Understanding divorce – the legal process involved in splitting up

The legal process involved in splitting up can take some people by surprise, and it often takes advice from divorce solicitors in London to bring home what’s involved. The intricacies of divorce – not just the legal process of dissolving the relationship, but the arrangements that need to be made regarding finances, care of children, and other practical matters that may arise – can be complex. Even though it is not essential to engage a London divorce lawyer to assist with the legal process of divorce, many find that the support of the best divorce lawyer they can find will do much to ease what is inevitably a painful and often distressing process.

Separating the divorce from financial and other arrangements

When understanding divorce, one of the key things to remember is that the divorce itself is concluded under a separate process from the financial arrangements and any arrangements that need to be made for the care of children of the relationship. Of course, these matters have to be dealt with alongside the divorce itself, and can be intertwined, but in this blog, we look at the legal process of divorce itself – of no longer being married.

Grounds for divorce and the five facts

Although people refer to different ‘grounds for divorce’, the best divorce lawyers in London will explain that the only ground for divorce is the irretrievable breakdown of the relationship. This is set out in the Matrimonial Causes Act 1973, section 1(1) which states that 

“…a petition for divorce may be presented to the court by either party to a marriage on the ground that the marriage has broken down irretrievably

The person seeking the divorce (the petitioner) has to show how the marriage has irretrievably broken down, and can do this by proving one of five facts, also included in the Matrimonial Causes Act 1973. These are:

- That the respondent (the partner in the marriage that is coming to an end) has committed adultery, and the petitioner finds it intolerable to live with the respondent;

- The respondent has behaved so unreasonably that the petitioner cannot be expected to live with him or her;

- That the respondent has abandoned the petitioner for at least 2 years (this must be 2 years immediately before the petitioner applies for divorce);

- That the respondent and petitioner have lived apart continuously for 2 years and the respondent agrees to the divorce;

- That the respondent and petitioner have lived apart continuously for 5 years

Each of the five facts has its own particular nuances. Adultery, for example has 2 parts to it – the fact of the adultery by the respondent, and that the petitioner finds it intolerable to live with the respondent as a result. Unreasonable behaviour looks at whether ‘this’ petitioner can no longer live with ‘this’ respondent as a result of the behaviour. The whole history of the marriage will be considered. This ‘fact’ – unreasonable behaviour - has recently been in the news in the high profile case of Owens v Owens in which Mrs Owens failed to convince the Supreme Court that her husband’s behaviour was sufficiently unreasonable to grant a divorce. The case has attracted such publicity that it has brought to a head the need for a ‘no fault divorce’ – and led to the UK Government announcing that it does indeed plan to legislate for no fault divorce.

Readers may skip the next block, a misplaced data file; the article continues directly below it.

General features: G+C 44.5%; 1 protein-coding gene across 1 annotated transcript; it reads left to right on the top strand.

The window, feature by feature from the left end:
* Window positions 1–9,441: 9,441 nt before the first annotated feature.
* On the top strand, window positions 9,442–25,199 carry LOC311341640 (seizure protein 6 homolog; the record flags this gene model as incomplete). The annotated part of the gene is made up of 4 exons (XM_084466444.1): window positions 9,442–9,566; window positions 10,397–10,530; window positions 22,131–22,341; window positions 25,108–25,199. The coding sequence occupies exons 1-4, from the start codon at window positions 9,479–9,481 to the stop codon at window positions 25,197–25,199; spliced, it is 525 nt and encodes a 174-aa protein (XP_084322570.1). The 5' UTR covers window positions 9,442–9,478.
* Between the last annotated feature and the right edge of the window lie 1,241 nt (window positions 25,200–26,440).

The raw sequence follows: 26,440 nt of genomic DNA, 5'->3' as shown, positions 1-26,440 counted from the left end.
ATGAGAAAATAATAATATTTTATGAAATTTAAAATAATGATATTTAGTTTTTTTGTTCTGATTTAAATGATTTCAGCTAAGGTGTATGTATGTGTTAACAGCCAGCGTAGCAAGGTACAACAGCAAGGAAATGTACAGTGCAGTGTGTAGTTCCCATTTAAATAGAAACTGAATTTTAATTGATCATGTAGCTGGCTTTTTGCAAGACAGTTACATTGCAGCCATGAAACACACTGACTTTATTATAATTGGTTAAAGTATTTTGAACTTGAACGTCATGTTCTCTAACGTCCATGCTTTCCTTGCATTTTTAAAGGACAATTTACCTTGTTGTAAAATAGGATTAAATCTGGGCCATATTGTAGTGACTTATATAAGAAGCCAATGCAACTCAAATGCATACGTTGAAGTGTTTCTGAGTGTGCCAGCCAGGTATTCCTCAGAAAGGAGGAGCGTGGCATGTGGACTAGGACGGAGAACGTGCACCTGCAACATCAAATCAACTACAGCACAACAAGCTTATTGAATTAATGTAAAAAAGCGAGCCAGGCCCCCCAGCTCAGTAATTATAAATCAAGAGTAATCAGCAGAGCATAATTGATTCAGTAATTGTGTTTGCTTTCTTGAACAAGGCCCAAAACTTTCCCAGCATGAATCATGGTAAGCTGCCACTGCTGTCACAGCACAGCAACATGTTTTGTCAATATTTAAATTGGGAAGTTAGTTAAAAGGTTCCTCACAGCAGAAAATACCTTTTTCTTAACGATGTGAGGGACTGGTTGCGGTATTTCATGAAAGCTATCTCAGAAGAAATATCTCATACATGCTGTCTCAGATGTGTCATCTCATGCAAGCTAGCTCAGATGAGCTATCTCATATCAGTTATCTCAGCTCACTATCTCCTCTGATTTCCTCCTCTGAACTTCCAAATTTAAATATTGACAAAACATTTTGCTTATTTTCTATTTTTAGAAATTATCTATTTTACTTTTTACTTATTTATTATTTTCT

The divorce petition

With the relevant fact or facts established, the petitioner must file a divorce petition with the family court. The divorce petition is the document that formally starts off the divorce proceedings, and once filed with the court, a copy will be sent to the respondent who must then acknowledge service.

Acknowledgement of Service

Acknowledgement of service is the form the respondent must complete to say that he or she has received the divorce petition and to indicate whether he or she agrees with the divorce or not. Although it is less usual for a divorce to be contested, it does happen (as in the case of Owens v Owens, referred to above). In this case, there will be a court hearing to establish whether the irretrievable breakdown of the relationship has been proved.

Decree Nisi

Assuming that the divorce is ‘uncontested’ – that is that the respondent returns the acknowledgement of service accepting the divorce, a decree nisi will be issued if the court agrees that the reasons for divorce have been proved. This is a reminder that filling out the divorce petition is more than a ‘tick box’ exercise – even if you both agree to the divorce, the reason for the irretrievable breakdown must be made out. This is particularly important if you are relying on unreasonable behaviour in order to avoid waiting for 2 years (or 5 years) for the divorce. If unreasonable behaviour is what you will be basing your divorce on, it’s worth getting the advice of the best divorce solicitors you can find to make sure you get it right.

Decree Absolute

This is the final stage of the legal process of divorce. 6 weeks after you have received the decree nisi you can apply for the decree absolute to make the divorce final.

The legal process of splitting up can take a matter of months – but bear in mind that arrangements relating to finances and to care of children can take a lot longer, particularly if you and your former partner fundamentally disagree.

If you are considering a divorce, OTS Solicitors can offer advice and practical support throughout this difficult process. We are members of Resolution, committed to resolving divorce and family disputes as straightforwardly as possible and without the need for protracted court disputes. One of our top family lawyers will be happy to talk to you in confidence about your situation. For more information, please call us on 0203 959 9123.

 

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